Grand Ages: Medieval
November 6, 2015, Author: Matt Parker
I’m the sort of player that would rather use subterfuge, diplomacy and economic muscle to rule a planet or country or whatever it is that’s there to be ruled over. This is why I was so looking forward to getting my hands on Grand Ages: Medieval, which promises to put you in charge of an unassuming kingdom and let you use brains as well as brawn to take over the place.
Sadly it doesn’t quite keep its promises. Grand Ages: Medieval soon becomes bogged down with an overly complicated and poorly explained economy, boring combat that requires and offers little room for tactics and diplomacy that boils down to paying-off kings and queens. On top of this it moves at a snail’s pace.
Let’s get some of the superficial issues out of the way. The game doesn’t look great. All of the units are tiny and their icons are fairly non-descript. Having spent hours playing the Civilization games, maybe I’m a bit spoilt when it comes to well designed menus, icons and screen layouts, but getting used to how Grand Ages: Medieval looks and controls was a struggle. On some menus you can use the D-Pad and on others you can’t. Some menus make use of L1 and R1 buttons whilst others don’t. On second thoughts, these aren’t really superficial issues but in comparison to my other complaints these are fairly minor.
Problems start with the main campaign which actually acts as an extended and rather slow tutorial. It’s broken up with some sparsely animated cut-scenes that use a graphic novel style presentation. The issue is that some of the goals being set by the campaign are tedious and only highlight how boring the game is as a whole. Trade some clothes, fight some bandits and engage in some diplomacy. This could be fun but I’ll go over how each of these three areas fails.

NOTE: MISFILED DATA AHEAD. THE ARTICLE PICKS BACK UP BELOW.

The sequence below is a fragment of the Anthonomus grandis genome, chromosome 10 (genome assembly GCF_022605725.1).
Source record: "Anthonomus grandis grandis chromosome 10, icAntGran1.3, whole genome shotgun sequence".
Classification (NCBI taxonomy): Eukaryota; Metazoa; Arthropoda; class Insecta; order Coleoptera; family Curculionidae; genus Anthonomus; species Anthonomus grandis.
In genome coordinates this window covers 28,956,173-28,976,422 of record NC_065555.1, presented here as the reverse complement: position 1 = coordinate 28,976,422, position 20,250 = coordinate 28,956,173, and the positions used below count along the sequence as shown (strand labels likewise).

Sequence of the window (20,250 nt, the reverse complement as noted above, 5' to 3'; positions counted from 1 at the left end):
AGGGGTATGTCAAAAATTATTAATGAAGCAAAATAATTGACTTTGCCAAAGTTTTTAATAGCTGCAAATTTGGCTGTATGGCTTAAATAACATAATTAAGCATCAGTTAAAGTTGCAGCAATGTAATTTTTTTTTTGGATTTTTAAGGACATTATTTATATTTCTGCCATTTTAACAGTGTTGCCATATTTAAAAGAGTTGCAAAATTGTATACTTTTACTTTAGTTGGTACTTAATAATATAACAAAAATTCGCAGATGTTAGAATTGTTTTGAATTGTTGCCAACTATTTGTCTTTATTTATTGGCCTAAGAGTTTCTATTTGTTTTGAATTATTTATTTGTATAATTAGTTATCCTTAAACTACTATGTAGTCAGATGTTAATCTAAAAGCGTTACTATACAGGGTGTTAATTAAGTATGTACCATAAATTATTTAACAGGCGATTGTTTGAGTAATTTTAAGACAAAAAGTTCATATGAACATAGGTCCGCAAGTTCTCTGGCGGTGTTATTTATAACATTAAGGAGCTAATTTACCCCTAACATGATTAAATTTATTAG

First is the economic aspect. As with any good empire building game, you’ve got to keep an eye on the coffers and ensure you’re making some money. Grand Ages introduces a system of trading resources that, in theory, uses a supply and demand mechanic to alter the prices of resources as time flows. The problem is that keeping an eye on the price of resources is very boring and selling resources is far too monotonous to do manually. You’d have to manually select each of your traders, send them to somewhere to buy some resources, send them elsewhere to then sell. It would take an absolute age.
Luckily this can be automated, sadly, this is also really boring. You draw a route for your trader to wander and then watch as it forever circles from city to city. Is the trader getting you the best deal? Is the price of the resources rising or falling? Do you care? Probably not – meaning the potentially interesting supply and demand mechanic is now dead in the water.
Still, with all those traders doing the boring work you can focus on the good stuff, right?